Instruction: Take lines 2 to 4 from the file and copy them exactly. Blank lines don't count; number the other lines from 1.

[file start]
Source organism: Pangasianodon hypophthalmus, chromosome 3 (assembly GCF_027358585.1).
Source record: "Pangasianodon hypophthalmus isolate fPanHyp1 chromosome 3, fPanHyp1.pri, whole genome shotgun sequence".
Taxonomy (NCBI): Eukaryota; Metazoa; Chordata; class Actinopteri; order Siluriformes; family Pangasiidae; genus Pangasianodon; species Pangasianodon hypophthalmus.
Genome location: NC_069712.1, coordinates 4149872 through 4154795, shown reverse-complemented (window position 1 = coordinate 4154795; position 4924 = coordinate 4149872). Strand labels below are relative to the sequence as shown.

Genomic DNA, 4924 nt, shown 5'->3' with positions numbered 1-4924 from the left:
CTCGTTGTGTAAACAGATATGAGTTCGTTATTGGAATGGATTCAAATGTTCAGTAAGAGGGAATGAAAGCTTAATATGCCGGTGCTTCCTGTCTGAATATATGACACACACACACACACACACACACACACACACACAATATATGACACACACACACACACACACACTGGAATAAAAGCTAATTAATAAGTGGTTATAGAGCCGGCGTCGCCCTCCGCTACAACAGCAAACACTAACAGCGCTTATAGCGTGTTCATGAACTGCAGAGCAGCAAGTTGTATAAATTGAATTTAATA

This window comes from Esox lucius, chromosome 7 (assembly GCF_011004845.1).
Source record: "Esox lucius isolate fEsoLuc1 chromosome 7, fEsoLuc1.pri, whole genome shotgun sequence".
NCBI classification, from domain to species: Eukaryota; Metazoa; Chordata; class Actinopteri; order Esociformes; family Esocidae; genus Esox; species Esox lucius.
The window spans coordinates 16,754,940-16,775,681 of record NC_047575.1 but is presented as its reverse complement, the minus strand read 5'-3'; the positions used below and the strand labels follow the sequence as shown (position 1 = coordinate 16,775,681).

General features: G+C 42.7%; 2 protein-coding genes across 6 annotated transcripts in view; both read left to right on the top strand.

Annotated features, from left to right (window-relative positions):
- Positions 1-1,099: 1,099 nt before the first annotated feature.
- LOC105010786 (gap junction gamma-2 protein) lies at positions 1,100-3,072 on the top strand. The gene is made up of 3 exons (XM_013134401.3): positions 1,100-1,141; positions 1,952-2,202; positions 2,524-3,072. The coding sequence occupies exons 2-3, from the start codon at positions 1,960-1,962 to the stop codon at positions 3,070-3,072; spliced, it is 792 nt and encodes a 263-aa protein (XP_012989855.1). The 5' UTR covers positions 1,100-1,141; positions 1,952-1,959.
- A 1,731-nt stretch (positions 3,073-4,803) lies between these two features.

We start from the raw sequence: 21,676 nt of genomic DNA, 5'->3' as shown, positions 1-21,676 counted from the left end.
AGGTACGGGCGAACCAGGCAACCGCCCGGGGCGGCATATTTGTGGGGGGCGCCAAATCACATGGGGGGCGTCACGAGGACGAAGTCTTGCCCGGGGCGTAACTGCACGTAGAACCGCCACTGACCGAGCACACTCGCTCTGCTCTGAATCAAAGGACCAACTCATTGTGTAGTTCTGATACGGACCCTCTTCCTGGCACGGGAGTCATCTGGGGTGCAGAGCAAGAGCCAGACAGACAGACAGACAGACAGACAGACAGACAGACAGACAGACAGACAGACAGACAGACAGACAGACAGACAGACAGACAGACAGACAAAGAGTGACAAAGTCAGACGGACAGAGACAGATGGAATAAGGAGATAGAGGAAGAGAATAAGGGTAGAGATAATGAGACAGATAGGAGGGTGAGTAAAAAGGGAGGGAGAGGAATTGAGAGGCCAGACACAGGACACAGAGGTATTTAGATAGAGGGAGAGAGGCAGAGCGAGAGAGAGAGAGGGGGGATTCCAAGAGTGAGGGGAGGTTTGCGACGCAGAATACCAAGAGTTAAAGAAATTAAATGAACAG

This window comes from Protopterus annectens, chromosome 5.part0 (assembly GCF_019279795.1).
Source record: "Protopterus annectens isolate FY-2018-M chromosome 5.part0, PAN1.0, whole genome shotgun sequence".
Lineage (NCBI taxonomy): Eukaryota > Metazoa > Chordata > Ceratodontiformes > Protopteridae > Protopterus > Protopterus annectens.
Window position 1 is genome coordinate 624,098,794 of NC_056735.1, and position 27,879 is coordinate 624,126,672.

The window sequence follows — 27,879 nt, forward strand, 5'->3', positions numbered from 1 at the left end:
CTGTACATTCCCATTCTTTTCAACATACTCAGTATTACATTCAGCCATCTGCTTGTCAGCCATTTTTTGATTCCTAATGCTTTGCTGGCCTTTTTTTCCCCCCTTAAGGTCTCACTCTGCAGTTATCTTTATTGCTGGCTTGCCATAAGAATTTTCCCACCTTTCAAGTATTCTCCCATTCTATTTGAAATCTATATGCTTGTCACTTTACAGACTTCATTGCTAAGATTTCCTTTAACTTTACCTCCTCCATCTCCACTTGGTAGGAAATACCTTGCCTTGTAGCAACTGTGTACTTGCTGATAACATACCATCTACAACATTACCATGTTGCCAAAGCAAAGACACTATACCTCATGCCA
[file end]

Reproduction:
Source record: "Pangasianodon hypophthalmus isolate fPanHyp1 chromosome 3, fPanHyp1.pri, whole genome shotgun sequence".
Taxonomy (NCBI): Eukaryota; Metazoa; Chordata; class Actinopteri; order Siluriformes; family Pangasiidae; genus Pangasianodon; species Pangasianodon hypophthalmus.
Genome location: NC_069712.1, coordinates 4149872 through 4154795, shown reverse-complemented (window position 1 = coordinate 4154795; position 4924 = coordinate 4149872). Strand labels below are relative to the sequence as shown.